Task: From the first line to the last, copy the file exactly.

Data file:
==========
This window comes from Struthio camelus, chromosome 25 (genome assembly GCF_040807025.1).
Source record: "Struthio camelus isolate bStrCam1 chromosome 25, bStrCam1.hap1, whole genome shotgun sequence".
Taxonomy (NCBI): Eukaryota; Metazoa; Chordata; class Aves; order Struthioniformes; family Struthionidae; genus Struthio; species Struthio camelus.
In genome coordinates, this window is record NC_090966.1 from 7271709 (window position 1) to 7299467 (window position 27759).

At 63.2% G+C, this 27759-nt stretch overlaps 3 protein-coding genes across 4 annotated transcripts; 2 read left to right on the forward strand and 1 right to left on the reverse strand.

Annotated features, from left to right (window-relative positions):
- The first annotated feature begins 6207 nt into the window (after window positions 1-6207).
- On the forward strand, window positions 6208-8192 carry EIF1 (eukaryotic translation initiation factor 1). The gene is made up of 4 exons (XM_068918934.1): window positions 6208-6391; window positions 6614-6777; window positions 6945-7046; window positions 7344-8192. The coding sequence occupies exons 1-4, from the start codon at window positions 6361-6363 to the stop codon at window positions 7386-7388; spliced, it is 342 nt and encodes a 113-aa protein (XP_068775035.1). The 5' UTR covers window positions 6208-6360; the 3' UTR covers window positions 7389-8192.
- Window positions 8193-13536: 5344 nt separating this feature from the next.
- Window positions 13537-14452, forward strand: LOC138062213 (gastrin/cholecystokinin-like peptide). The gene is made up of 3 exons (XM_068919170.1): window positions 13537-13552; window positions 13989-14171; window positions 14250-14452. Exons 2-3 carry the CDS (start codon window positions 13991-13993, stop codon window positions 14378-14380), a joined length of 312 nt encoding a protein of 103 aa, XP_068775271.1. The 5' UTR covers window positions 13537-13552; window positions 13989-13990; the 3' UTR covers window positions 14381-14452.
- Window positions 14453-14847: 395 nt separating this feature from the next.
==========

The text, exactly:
This window comes from Struthio camelus, chromosome 25 (genome assembly GCF_040807025.1).
Source record: "Struthio camelus isolate bStrCam1 chromosome 25, bStrCam1.hap1, whole genome shotgun sequence".
Taxonomy (NCBI): Eukaryota; Metazoa; Chordata; class Aves; order Struthioniformes; family Struthionidae; genus Struthio; species Struthio camelus.
In genome coordinates, this window is record NC_090966.1 from 7271709 (window position 1) to 7299467 (window position 27759).

At 63.2% G+C, this 27759-nt stretch overlaps 3 protein-coding genes across 4 annotated transcripts; 2 read left to right on the forward strand and 1 right to left on the reverse strand.

Annotated features, from left to right (window-relative positions):
- The first annotated feature begins 6207 nt into the window (after window positions 1-6207).
- On the forward strand, window positions 6208-8192 carry EIF1 (eukaryotic translation initiation factor 1). The gene is made up of 4 exons (XM_068918934.1): window positions 6208-6391; window positions 6614-6777; window positions 6945-7046; window positions 7344-8192. The coding sequence occupies exons 1-4, from the start codon at window positions 6361-6363 to the stop codon at window positions 7386-7388; spliced, it is 342 nt and encodes a 113-aa protein (XP_068775035.1). The 5' UTR covers window positions 6208-6360; the 3' UTR covers window positions 7389-8192.
- Window positions 8193-13536: 5344 nt separating this feature from the next.
- Window positions 13537-14452, forward strand: LOC138062213 (gastrin/cholecystokinin-like peptide). The gene is made up of 3 exons (XM_068919170.1): window positions 13537-13552; window positions 13989-14171; window positions 14250-14452. Exons 2-3 carry the CDS (start codon window positions 13991-13993, stop codon window positions 14378-14380), a joined length of 312 nt encoding a protein of 103 aa, XP_068775271.1. The 5' UTR covers window positions 13537-13552; window positions 13989-13990; the 3' UTR covers window positions 14381-14452.
- Window positions 14453-14847: 395 nt separating this feature from the next.